Scientists have long known that life can exist in some very extreme environments. But Earth continues to surprise us.
At a European Science Foundation and COST (European Cooperation in the field of Scientific and Technical Research) 'Frontiers of Science' meeting in Sicily in October, scientists described apparently productive ecosystems in two places where life was not known before, under the Antarctic ice sheet, and above concentrated salt lakes beneath the Mediterranean. In both cases, innumerable tiny microbes are fixing or holding onto quantities of organic carbon large enough to be significant in the global carbon cycle.
Lakes under the ice
Brent Christner of Louisiana State University, in the US, told the conference about the microbes living within and beneath the ice on Antarctica. In the last decade, scientists have discovered lakes of liquid water underneath the Antarctic ice sheet. So far we know of about 150 lakes, but this number will probably increase when the entire continent has been surveyed. These lakes occur as a result of geothermal heat trapped by the thick ice, melting it from underneath, and the great pressure from the ice above, which lowers the melting point of water.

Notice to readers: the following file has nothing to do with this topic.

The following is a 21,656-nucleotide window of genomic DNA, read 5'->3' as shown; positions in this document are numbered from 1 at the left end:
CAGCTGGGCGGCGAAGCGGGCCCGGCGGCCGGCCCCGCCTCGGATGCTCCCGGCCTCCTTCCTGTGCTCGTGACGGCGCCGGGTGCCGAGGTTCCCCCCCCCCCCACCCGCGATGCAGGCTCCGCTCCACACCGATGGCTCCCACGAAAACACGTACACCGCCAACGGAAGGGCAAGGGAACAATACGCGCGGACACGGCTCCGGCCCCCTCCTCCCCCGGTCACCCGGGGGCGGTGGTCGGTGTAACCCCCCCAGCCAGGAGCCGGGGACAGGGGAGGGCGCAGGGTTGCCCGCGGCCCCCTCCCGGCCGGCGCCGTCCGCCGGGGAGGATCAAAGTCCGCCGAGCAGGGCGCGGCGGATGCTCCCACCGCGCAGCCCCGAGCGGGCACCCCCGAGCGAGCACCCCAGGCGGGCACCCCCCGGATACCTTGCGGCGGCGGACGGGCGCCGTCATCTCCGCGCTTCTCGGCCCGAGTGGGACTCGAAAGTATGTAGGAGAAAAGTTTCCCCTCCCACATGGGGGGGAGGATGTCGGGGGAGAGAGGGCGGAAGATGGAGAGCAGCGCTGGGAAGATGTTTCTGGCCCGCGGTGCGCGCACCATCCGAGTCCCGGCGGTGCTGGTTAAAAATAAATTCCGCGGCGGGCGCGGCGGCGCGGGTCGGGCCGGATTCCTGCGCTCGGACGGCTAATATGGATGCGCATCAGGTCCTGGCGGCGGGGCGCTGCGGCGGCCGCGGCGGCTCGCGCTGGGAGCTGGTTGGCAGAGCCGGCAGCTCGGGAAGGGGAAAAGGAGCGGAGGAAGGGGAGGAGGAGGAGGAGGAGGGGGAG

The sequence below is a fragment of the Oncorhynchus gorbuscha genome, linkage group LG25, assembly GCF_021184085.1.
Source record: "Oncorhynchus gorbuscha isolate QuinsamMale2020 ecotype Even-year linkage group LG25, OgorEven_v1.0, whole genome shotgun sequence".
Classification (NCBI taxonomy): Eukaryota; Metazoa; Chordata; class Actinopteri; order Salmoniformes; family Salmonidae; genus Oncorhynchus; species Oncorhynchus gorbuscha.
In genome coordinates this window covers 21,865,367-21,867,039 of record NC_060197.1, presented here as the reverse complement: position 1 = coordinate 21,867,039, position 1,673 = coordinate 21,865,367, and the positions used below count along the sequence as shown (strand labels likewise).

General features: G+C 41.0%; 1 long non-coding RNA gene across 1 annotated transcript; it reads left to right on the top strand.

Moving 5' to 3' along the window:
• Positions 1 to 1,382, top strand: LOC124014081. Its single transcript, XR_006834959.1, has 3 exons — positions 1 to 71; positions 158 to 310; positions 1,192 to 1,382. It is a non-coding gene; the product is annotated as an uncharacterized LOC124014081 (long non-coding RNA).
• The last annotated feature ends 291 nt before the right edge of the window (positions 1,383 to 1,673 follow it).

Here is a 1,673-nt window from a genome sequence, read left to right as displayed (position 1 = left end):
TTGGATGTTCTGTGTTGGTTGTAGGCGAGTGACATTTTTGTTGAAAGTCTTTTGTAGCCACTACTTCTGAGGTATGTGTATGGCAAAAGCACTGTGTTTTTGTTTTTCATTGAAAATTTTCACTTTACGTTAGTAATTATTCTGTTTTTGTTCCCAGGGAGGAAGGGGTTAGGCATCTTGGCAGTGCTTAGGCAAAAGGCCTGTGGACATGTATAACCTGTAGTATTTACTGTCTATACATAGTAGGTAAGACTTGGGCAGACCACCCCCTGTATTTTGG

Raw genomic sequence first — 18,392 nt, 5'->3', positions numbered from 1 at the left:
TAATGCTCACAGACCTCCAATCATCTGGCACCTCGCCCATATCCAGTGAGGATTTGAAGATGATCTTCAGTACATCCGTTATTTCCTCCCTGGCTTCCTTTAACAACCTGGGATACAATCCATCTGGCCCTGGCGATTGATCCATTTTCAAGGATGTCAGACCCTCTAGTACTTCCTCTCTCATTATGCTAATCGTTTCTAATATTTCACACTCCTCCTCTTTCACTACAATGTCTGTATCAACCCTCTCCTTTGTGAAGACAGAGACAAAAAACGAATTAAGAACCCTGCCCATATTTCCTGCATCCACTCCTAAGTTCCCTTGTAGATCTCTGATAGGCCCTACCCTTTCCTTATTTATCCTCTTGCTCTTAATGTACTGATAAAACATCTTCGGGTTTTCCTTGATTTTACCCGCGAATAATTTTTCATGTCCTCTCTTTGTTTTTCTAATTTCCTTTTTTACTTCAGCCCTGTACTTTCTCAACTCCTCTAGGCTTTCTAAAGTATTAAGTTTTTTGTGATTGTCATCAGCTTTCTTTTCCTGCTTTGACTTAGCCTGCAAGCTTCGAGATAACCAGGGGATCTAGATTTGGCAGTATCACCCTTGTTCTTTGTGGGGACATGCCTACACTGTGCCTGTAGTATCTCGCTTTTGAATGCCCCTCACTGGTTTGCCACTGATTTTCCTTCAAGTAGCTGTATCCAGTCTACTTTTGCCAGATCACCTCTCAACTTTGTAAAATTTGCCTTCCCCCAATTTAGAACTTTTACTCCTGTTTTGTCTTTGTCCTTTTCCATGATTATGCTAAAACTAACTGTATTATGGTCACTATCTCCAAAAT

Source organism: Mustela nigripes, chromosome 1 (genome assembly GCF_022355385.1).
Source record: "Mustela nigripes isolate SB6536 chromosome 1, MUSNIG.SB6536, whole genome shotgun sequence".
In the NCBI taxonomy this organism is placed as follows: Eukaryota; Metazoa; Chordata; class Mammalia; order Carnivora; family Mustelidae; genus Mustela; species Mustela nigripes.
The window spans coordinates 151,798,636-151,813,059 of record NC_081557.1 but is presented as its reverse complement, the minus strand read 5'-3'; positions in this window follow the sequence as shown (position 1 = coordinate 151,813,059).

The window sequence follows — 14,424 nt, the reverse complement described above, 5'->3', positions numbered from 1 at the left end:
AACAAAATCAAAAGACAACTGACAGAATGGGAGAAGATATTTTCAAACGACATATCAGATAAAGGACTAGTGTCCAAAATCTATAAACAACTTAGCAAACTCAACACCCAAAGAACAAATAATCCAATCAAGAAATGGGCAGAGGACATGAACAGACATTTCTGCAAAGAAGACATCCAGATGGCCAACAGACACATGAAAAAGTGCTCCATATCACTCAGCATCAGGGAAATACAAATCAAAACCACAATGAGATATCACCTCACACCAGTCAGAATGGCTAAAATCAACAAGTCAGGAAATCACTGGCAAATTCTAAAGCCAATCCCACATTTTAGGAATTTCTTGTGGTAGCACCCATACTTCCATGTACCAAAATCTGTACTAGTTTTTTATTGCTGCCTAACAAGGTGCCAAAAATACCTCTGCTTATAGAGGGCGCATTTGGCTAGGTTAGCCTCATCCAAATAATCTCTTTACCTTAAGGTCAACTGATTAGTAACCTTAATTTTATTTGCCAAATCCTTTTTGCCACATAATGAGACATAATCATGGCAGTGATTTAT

The largest subglacial lake, Lake Vostok, lies beneath the coldest place on the planet, where the temperature at the surface often falls below 60 C. "It's the sixth largest freshwater lake on the planet by volume, and about the size of Lake Ontario," says Christner. "If you were on a boat in the middle of the lake, you would not see shores."
Christner has examined microbial life in ice cores from Vostok and many other global locations. While direct samples of water from subglacial Antarctic lakes have yet to be obtained, the lower 80m or so of the Vostok ice core represents lake water that progressively freezes onto the base as the ice sheet slowly traverses the lake. "Microbial cell and organic carbon concentrations i
|Contact: Brent Christner|
European Science Foundation